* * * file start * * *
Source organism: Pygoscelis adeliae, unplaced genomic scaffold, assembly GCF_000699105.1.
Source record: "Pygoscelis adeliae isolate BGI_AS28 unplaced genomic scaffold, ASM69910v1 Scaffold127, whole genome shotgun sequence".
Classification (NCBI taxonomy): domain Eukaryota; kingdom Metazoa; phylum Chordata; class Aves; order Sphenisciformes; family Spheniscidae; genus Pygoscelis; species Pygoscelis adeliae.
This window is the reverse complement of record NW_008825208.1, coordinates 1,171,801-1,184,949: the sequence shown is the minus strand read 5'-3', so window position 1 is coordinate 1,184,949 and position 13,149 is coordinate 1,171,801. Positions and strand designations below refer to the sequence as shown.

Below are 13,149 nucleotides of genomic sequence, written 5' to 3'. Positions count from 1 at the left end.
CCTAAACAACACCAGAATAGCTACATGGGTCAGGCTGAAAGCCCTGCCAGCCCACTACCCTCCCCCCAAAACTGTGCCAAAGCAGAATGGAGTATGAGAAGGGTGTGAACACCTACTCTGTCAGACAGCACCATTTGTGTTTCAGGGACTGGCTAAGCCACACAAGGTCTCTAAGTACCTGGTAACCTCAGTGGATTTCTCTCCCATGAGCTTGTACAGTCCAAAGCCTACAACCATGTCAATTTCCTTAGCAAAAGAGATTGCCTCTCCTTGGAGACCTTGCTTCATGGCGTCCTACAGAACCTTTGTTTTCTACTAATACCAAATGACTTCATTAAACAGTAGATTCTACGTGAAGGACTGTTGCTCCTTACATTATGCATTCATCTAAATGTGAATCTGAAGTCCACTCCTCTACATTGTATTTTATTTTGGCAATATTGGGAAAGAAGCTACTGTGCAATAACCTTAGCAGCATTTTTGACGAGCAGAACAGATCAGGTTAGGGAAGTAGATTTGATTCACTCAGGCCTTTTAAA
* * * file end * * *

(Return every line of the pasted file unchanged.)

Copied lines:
Source organism: Pygoscelis adeliae, unplaced genomic scaffold, assembly GCF_000699105.1.
Source record: "Pygoscelis adeliae isolate BGI_AS28 unplaced genomic scaffold, ASM69910v1 Scaffold127, whole genome shotgun sequence".
Classification (NCBI taxonomy): domain Eukaryota; kingdom Metazoa; phylum Chordata; class Aves; order Sphenisciformes; family Spheniscidae; genus Pygoscelis; species Pygoscelis adeliae.
This window is the reverse complement of record NW_008825208.1, coordinates 1,171,801-1,184,949: the sequence shown is the minus strand read 5'-3', so window position 1 is coordinate 1,184,949 and position 13,149 is coordinate 1,171,801. Positions and strand designations below refer to the sequence as shown.

Below are 13,149 nucleotides of genomic sequence, written 5' to 3'. Positions count from 1 at the left end.
CCTAAACAACACCAGAATAGCTACATGGGTCAGGCTGAAAGCCCTGCCAGCCCACTACCCTCCCCCCAAAACTGTGCCAAAGCAGAATGGAGTATGAGAAGGGTGTGAACACCTACTCTGTCAGACAGCACCATTTGTGTTTCAGGGACTGGCTAAGCCACACAAGGTCTCTAAGTACCTGGTAACCTCAGTGGATTTCTCTCCCATGAGCTTGTACAGTCCAAAGCCTACAACCATGTCAATTTCCTTAGCAAAAGAGATTGCCTCTCCTTGGAGACCTTGCTTCATGGCGTCCTACAGAACCTTTGTTTTCTACTAATACCAAATGACTTCATTAAACAGTAGATTCTACGTGAAGGACTGTTGCTCCTTACATTATGCATTCATCTAAATGTGAATCTGAAGTCCACTCCTCTACATTGTATTTTATTTTGGCAATATTGGGAAAGAAGCTACTGTGCAATAACCTTAGCAGCATTTTTGACGAGCAGAACAGATCAGGTTAGGGAAGTAGATTTGATTCACTCAGGCCTTTTAAA